I have known Woody Brock since we were six years old, and he has recently published a thoughtful book, American Gridlock, Commonsense 101 Solutions to the Economic Crisis. Since he is neither bashful about his cognitive abilities nor modest in his ambition, he has subtitled his book, “Why the Right and the Left are Both Wrong.” In line with that aspiration, he takes on five of the most contentious and important issues of the day – issues, he argues, that now seem intractable because (1) the public conversation has become a “dialogue of the deaf” and (2) unbending ideologues “cherry pick” data which they use to fortify their intellectual redoubts. “Gotcha,” he writes, “has become the game of our times.”
Brock calls for a return to a rigorous logic in which win-win solutions are deduced from first premises. A discussion of this method is perhaps the most interesting part of the book. Over the next couple of posts I will briefly present each of the issues raised in Brock’s book.
The Deficit. Brock, a serious mathematician, engages in simple math to distinguish between “good” and “bad” deficits. There is a huge difference, he argues, between spending and investing: a government’s negative cash flow is not a deficit if the borrowed money is invested in human capital and infrastructure improvements that will earn a positive return in the future.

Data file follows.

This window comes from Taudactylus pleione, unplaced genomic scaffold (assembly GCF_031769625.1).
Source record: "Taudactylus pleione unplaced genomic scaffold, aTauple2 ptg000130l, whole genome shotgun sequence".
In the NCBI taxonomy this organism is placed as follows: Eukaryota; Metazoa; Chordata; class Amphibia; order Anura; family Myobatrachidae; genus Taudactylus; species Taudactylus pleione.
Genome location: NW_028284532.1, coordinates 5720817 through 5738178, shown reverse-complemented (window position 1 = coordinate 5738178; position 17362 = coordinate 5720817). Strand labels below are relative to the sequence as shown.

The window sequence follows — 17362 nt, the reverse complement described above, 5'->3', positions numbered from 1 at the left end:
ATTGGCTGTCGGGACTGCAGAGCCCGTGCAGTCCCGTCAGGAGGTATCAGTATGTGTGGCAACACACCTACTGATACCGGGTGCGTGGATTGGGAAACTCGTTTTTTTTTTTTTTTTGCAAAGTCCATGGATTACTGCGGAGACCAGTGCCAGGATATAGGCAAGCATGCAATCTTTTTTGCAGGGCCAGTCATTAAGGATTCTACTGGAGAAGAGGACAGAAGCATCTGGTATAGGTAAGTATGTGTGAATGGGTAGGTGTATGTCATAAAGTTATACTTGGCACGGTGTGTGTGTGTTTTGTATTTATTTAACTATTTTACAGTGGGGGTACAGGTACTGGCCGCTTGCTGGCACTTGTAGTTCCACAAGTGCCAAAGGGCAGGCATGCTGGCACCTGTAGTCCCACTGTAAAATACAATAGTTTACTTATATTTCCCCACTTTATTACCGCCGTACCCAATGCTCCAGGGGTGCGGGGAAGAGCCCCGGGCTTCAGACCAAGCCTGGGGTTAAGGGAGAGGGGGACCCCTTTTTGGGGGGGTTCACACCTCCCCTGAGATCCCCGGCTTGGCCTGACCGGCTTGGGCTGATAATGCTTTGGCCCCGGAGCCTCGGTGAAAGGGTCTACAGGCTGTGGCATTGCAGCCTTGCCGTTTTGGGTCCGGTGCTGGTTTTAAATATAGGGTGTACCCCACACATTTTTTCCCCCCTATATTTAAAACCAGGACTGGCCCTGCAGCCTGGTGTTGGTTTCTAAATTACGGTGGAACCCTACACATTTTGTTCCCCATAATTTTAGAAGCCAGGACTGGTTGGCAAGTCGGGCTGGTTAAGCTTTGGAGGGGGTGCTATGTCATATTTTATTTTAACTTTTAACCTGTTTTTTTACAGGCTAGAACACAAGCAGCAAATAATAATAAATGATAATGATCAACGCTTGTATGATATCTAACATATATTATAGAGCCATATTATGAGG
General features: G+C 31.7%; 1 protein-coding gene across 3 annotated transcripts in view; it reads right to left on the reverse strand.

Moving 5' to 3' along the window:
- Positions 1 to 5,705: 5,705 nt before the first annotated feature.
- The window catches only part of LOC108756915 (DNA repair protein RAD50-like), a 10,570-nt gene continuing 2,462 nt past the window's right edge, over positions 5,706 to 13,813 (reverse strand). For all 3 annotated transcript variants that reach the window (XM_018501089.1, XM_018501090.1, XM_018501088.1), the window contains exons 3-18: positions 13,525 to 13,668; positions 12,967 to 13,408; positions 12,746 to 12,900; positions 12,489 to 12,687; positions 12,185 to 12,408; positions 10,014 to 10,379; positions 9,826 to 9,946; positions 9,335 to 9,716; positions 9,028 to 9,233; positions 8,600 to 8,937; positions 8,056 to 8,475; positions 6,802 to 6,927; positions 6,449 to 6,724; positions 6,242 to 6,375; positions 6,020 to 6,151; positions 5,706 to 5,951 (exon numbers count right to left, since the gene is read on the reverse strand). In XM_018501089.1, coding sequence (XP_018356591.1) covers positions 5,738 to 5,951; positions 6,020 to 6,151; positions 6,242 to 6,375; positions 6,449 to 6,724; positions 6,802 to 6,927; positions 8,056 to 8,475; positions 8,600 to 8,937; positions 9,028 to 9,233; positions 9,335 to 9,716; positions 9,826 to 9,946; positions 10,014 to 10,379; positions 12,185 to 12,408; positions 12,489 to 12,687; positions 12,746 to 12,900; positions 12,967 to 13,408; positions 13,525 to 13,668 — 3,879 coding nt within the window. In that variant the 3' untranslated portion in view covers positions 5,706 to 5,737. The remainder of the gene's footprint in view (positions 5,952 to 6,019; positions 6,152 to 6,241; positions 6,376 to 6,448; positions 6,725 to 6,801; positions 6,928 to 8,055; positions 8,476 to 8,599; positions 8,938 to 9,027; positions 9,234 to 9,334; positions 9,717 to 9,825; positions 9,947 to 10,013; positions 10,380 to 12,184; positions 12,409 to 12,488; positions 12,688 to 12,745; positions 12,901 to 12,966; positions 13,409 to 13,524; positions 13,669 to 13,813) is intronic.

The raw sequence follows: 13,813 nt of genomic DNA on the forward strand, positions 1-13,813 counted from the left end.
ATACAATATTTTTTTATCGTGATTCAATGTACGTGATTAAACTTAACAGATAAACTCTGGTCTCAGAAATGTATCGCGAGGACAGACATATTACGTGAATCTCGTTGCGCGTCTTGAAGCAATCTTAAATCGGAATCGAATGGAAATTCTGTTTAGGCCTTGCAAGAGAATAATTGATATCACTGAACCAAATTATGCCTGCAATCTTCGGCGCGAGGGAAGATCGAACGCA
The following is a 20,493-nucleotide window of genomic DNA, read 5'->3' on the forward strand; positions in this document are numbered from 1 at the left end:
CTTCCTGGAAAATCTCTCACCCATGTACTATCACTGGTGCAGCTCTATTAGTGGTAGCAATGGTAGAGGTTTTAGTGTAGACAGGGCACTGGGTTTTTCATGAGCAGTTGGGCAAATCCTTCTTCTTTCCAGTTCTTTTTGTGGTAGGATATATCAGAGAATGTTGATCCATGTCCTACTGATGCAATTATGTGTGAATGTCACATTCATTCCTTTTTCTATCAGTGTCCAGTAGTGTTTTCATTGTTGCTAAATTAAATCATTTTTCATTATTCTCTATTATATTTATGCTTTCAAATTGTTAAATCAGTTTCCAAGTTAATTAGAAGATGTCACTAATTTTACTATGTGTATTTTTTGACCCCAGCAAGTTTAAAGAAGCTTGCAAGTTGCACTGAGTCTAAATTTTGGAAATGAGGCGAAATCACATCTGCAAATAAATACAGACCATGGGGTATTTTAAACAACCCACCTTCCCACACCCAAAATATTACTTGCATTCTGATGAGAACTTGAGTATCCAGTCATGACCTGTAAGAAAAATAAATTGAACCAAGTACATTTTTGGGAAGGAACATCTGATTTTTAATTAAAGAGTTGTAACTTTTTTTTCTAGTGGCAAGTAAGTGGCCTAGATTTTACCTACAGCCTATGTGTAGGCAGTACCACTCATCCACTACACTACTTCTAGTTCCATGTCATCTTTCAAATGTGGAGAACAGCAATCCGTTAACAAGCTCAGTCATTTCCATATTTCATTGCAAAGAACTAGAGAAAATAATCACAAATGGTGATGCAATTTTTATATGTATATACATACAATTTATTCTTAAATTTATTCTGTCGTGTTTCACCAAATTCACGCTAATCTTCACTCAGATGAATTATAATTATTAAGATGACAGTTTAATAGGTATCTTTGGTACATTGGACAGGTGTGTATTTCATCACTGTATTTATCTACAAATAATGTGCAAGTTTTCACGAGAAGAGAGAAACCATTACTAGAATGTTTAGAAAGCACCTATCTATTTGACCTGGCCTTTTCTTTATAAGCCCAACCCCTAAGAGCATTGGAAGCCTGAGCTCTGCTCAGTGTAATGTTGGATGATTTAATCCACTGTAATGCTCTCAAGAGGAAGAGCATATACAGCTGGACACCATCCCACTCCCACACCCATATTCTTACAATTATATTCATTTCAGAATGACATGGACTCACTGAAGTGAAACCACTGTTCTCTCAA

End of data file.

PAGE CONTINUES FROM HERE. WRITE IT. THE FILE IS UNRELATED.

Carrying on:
“We eclipse all other nations,” he writes, “spending a whopping 71% of GDP on consumption.” In doing so we have created what John Kenneth Galbraith predicted over 50 years ago: an Affluent Society of “private splendor and public squalor.”
Next up: Entitlements; Preventing Perfect Financial Storms; China and Bargaining Theory; Distributive Justice.